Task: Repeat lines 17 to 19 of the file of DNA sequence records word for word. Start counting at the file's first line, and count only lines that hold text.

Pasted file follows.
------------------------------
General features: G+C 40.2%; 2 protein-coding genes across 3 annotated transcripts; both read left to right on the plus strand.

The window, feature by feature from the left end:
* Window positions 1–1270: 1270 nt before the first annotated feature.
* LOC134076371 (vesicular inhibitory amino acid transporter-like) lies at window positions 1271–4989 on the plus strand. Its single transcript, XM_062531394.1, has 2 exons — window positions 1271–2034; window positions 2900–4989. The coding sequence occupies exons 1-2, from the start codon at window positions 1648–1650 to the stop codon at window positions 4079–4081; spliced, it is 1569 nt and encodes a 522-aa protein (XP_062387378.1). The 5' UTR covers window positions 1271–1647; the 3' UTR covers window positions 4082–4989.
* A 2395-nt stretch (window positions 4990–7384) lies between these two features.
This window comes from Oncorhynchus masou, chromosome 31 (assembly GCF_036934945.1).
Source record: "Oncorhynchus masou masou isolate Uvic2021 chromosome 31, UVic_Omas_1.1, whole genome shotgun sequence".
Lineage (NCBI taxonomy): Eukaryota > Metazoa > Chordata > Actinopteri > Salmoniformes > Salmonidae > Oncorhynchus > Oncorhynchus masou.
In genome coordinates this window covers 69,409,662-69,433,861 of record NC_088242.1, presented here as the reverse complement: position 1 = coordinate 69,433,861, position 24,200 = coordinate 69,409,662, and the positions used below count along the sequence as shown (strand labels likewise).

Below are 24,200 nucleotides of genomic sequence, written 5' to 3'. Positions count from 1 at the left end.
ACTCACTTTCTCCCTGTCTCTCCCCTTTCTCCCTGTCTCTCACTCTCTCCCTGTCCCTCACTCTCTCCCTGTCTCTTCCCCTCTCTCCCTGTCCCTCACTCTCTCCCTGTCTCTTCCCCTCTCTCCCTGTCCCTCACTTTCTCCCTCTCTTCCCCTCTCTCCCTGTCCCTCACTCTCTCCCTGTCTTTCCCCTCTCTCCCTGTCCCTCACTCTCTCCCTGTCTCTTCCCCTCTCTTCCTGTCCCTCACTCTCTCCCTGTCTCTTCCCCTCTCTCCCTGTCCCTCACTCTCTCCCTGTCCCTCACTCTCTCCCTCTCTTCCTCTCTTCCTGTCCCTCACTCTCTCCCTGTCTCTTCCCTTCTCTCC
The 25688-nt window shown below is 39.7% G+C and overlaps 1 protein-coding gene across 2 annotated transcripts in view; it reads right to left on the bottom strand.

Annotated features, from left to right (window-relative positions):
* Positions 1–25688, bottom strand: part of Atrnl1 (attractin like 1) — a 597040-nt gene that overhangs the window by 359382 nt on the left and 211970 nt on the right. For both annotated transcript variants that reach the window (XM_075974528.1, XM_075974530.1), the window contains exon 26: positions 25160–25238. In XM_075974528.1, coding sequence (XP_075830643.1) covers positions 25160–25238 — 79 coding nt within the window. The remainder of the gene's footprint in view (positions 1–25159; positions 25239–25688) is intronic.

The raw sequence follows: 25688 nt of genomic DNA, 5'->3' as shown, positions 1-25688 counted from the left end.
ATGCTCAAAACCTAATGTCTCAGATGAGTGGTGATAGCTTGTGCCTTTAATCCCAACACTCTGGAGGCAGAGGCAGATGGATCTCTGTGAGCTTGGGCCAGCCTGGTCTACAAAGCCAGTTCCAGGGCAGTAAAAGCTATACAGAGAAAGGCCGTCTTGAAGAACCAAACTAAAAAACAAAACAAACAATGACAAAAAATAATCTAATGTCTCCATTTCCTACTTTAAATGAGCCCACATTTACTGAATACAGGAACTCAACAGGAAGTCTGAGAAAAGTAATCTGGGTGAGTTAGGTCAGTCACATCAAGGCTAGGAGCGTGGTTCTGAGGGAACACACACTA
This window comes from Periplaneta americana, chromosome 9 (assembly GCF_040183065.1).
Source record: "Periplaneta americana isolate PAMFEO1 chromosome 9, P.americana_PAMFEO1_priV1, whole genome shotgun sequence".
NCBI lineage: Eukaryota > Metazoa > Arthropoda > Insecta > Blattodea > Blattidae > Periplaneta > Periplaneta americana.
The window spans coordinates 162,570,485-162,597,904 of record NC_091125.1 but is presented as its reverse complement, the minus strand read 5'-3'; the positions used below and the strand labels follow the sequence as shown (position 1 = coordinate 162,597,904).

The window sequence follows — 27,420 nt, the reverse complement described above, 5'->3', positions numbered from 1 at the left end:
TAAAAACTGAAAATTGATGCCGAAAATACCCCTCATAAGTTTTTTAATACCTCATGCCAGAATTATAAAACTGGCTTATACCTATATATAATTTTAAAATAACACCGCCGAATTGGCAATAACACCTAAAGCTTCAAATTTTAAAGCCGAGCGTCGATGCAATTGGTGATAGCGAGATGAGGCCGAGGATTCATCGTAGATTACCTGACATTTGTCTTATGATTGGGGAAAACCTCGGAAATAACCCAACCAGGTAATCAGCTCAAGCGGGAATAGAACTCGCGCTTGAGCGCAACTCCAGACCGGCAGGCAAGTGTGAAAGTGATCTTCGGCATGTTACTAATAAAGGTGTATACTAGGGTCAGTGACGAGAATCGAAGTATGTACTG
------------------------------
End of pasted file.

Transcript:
This window comes from Periplaneta americana, chromosome 9 (assembly GCF_040183065.1).
Source record: "Periplaneta americana isolate PAMFEO1 chromosome 9, P.americana_PAMFEO1_priV1, whole genome shotgun sequence".
NCBI lineage: Eukaryota > Metazoa > Arthropoda > Insecta > Blattodea > Blattidae > Periplaneta > Periplaneta americana.